Baby P died in August 2007, aged 17 months. He had endured eight months of abuse, despite being repeatedly seen by Haringey social workers. The outcry highlighted concerns over the standard of social work across Britain.
Last night, Linde Grant, the director of UK-Pro, criticised the support councils offered the recruits she was flying in for them. ‘The councils do not offer good training for locums, there are not many councils that offer an adequate induction of even two hours,’ she said. ‘They just put them straight into cases.
‘Just today I had a call from one of our temporary placements at a council in the south of England. Three months in, she has been given 24 cases, of which 12 are child protection cases. She said she wasn’t comfortable with the cases, and said she hoped to be given a permanent job because then she might get proper training.’
Council officials from Barking and Dagenham are travelling to Boston next month to interview candidates for jobs working on child protection plans. And last July, Thurrock Council, in Essex, held interviews in Atlanta which, according to UK-Pro, ‘allowed 90 per cent of the candidates interviewed to accept employment in the UK!’
Ms Grant said there was a surplus of social workers in the US, and that the students on her books have masters degrees in social work which includes two years of studying and two years hands-on experience. ‘I was on a plane recently and the woman next to me was appalled that the British Government was having to “buy in” social workers,’ she said. ‘But if you have a shortage, then surely it’s a sensible move?
‘A manager in one council told me the quality of British graduates was so poor that they were unable to recruit decent candidates. There is a surplus of social workers in the States who can’t get jobs.’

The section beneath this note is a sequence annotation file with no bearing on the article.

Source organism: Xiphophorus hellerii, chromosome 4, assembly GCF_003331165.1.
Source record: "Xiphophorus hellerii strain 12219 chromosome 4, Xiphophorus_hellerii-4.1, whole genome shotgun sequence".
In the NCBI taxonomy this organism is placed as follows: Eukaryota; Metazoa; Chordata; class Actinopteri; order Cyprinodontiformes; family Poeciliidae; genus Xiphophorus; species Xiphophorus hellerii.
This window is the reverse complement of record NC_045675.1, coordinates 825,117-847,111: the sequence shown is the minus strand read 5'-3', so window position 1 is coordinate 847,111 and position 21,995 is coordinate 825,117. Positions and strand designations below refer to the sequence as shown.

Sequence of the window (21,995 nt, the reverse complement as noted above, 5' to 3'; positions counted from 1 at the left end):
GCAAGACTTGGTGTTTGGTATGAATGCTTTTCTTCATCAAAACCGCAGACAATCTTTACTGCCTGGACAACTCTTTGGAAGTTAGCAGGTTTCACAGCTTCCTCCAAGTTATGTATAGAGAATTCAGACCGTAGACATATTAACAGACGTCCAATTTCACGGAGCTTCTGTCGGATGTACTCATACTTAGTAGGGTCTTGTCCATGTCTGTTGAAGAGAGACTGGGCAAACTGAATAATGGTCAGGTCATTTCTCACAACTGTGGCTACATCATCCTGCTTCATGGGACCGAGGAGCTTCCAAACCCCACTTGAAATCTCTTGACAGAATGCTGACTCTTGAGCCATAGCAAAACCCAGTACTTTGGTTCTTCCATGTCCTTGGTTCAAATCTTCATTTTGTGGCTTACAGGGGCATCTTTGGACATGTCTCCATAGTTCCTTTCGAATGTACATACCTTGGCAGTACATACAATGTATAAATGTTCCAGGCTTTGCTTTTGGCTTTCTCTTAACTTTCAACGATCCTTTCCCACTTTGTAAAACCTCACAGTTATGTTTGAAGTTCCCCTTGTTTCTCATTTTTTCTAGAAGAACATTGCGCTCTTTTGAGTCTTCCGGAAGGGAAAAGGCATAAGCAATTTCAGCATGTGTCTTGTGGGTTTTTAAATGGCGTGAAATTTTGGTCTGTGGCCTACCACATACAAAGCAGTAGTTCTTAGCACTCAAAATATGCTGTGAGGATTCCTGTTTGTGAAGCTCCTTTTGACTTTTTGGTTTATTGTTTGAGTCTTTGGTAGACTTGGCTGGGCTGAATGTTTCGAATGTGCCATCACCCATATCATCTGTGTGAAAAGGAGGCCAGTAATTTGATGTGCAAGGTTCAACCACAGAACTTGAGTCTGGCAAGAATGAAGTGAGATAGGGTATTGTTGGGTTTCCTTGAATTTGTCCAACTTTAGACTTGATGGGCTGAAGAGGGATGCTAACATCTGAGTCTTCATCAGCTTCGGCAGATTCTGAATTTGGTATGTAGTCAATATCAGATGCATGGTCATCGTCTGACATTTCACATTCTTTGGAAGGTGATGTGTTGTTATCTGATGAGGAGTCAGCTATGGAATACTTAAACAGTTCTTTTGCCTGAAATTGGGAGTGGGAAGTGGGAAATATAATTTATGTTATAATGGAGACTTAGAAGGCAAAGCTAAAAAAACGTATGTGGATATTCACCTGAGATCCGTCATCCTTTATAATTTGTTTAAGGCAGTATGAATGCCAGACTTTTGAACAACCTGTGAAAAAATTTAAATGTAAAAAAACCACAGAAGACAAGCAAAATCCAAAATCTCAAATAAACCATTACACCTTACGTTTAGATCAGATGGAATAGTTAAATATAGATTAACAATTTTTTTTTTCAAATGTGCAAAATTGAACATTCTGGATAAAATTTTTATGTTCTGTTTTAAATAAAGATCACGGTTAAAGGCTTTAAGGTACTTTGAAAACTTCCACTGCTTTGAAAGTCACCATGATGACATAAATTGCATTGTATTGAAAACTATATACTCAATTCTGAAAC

Until 2007, UK-Pro placed between ten and 20 staff in Haringey, she said, but its problems were not unique.
‘The profession is under strain across the UK. It is not humanly possible for them to detect and help all the vulnerable children.’
Tory Shadow Minister for Children, Tim Loughton, said last night: ‘It is very alarming that we are flying in newly qualified social workers and throwing them in at the deep end. The Government has set great store by the social worker degree in this country, yet we have American students being let loose with a minimum of UK training or support.’
The students’ accounts also reveal the high turnover between jobs. Laura Rosynek, from Virginia Commonwealth University, was made a ‘permanent’ member of staff at Brent Council in North London for just ten days before being moved to neighbouring Camden.
UK-Pro acknowledges the difficulties faced by its staff on its website, which states: ‘Most social workers have never used public transportation before so we pay special attention to this feature.’
Brittany Heeren, from Louisiana State University, likened her experience at the London borough of Havering to ‘trial by fire’. She added: ‘You just have to jump in.’
Vacancy rates for children’s social workers are rising steeply across the UK. In ten authorities, including Haringey, a third of positions remain unfilled because of high drop-out rates and difficulties recruiting new graduates.
A recent survey by the Unison trade union said that the lack of child protection staff was a ‘ticking time bomb that could explode at any minute. Without decisive action it is only a matter of time before there is another tragedy’.
Havering Council said that its policy was to give its own permanent workers priority when it came to training, not the temporary recruits from the US. ‘All of our staff, including locum or agency staff, receive adequate training according to their level of skills to safeguard and protect children,’ a spokeswoman said.
Haringey Council said: ‘The council only employs fully-qualified social workers for front line duties.’
The Department for Children, Schools and Families said it was working hard to recruit and retain more social workers. ‘Only those who are properly qualified can work as social workers. This includes those trained abroad.’
Social workers in England must have a professional qualification, with a three-year social work degree now the standard course.
However, shorter postgraduate courses and part-time diplomas are available.
Students will also need to pass a Criminal Records Bureau background check. The courses, which must be approved by the General Social Care Council, involve at least 200 days in work placements. Social workers also have to be registered with the body.
Source: Daily Mail (UK)